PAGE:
Richard Bright: You have had an effect named after you, what is it?
Joshua Knobe: The basic idea is that there are certain kinds of questions that we think of as being entirely factual – as being just straightforwardly factual questions about what actually happened in the world. Then the surprising thing is that people’s moral judgments can actually influence their intuitions about these apparently factual questions.
RB: A part of it is moral philosophy, is that the main emphasis? Or does it take a wider scope now?
JK: There has been experimental work within philosophy on an enormous range of different issues. What I’ve been interested in has to do with questions of value; questions about morality and so forth. But there has also been work in experimental philosophy on very technical questions about logic and the philosophy of language, on political philosophy, on the philosophy of race. What unites all the work being done in experimental philosophy isn’t really a certain sort of question, but rather a certain sort of method – the method of conducting experiments.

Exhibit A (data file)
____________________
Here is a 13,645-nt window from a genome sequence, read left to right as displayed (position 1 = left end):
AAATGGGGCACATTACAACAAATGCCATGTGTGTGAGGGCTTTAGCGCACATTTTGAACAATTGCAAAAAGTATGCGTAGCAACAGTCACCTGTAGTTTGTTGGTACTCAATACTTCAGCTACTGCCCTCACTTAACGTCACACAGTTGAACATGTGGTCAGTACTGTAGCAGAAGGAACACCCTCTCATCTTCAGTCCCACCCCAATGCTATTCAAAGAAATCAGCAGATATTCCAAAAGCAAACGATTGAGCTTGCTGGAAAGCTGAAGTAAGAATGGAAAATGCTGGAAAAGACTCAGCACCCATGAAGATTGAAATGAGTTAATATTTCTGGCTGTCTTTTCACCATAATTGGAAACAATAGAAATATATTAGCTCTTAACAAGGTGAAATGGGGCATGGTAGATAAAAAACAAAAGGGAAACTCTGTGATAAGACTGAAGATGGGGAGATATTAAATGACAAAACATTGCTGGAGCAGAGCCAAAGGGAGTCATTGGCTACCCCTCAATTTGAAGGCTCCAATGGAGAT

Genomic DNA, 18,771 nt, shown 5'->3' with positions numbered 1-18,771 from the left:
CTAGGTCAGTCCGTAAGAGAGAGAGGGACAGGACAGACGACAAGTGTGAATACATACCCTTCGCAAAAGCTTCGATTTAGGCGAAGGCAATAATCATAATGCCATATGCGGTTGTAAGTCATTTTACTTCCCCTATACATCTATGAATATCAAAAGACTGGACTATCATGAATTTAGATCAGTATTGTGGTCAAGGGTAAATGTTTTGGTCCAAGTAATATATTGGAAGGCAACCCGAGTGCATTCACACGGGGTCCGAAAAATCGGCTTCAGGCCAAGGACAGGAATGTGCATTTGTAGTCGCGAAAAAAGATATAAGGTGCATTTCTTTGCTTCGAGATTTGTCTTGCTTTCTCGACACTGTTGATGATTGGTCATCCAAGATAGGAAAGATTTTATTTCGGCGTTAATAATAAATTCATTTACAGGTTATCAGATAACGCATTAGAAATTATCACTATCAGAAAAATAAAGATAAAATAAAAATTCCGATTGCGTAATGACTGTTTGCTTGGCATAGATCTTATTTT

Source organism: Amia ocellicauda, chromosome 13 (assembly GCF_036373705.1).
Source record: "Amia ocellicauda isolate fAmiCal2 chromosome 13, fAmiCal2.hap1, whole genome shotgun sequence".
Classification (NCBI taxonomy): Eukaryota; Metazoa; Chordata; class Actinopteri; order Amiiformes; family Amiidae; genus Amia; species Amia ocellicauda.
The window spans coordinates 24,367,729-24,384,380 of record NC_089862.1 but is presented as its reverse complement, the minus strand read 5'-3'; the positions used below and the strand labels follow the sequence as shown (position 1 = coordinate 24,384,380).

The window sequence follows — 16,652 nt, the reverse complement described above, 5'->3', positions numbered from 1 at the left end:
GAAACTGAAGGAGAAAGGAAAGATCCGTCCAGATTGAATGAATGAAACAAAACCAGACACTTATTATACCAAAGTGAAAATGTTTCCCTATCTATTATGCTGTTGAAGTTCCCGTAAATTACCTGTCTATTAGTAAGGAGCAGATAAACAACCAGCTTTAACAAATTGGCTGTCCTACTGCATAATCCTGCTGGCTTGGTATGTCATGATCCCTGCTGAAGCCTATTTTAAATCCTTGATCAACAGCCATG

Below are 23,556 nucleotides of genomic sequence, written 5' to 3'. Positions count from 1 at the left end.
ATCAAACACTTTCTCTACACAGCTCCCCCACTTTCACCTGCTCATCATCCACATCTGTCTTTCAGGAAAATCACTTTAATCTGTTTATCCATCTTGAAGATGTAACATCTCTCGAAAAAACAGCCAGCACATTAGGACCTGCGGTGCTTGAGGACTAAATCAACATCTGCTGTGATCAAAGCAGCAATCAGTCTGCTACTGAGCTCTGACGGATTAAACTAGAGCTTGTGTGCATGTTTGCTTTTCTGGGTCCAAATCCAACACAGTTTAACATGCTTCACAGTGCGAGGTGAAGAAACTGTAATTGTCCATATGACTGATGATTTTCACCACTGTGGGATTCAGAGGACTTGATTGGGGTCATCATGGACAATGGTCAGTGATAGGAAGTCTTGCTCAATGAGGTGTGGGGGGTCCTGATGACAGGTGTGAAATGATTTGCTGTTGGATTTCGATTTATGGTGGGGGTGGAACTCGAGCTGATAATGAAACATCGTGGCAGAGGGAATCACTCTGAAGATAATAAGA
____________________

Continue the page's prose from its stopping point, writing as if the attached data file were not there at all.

RB: This approach is what is commonly known as the empirical tradition, taken up by the nineteenth century philosophers who were more concerned with the human condition, while the philosophers of the twentieth and twenty-first century are the armchair philosophers, as we like to know them; it’s more abstract. You’ve obviously experienced pressure against this approach. Is that easing? Is it becoming more widely accepted?
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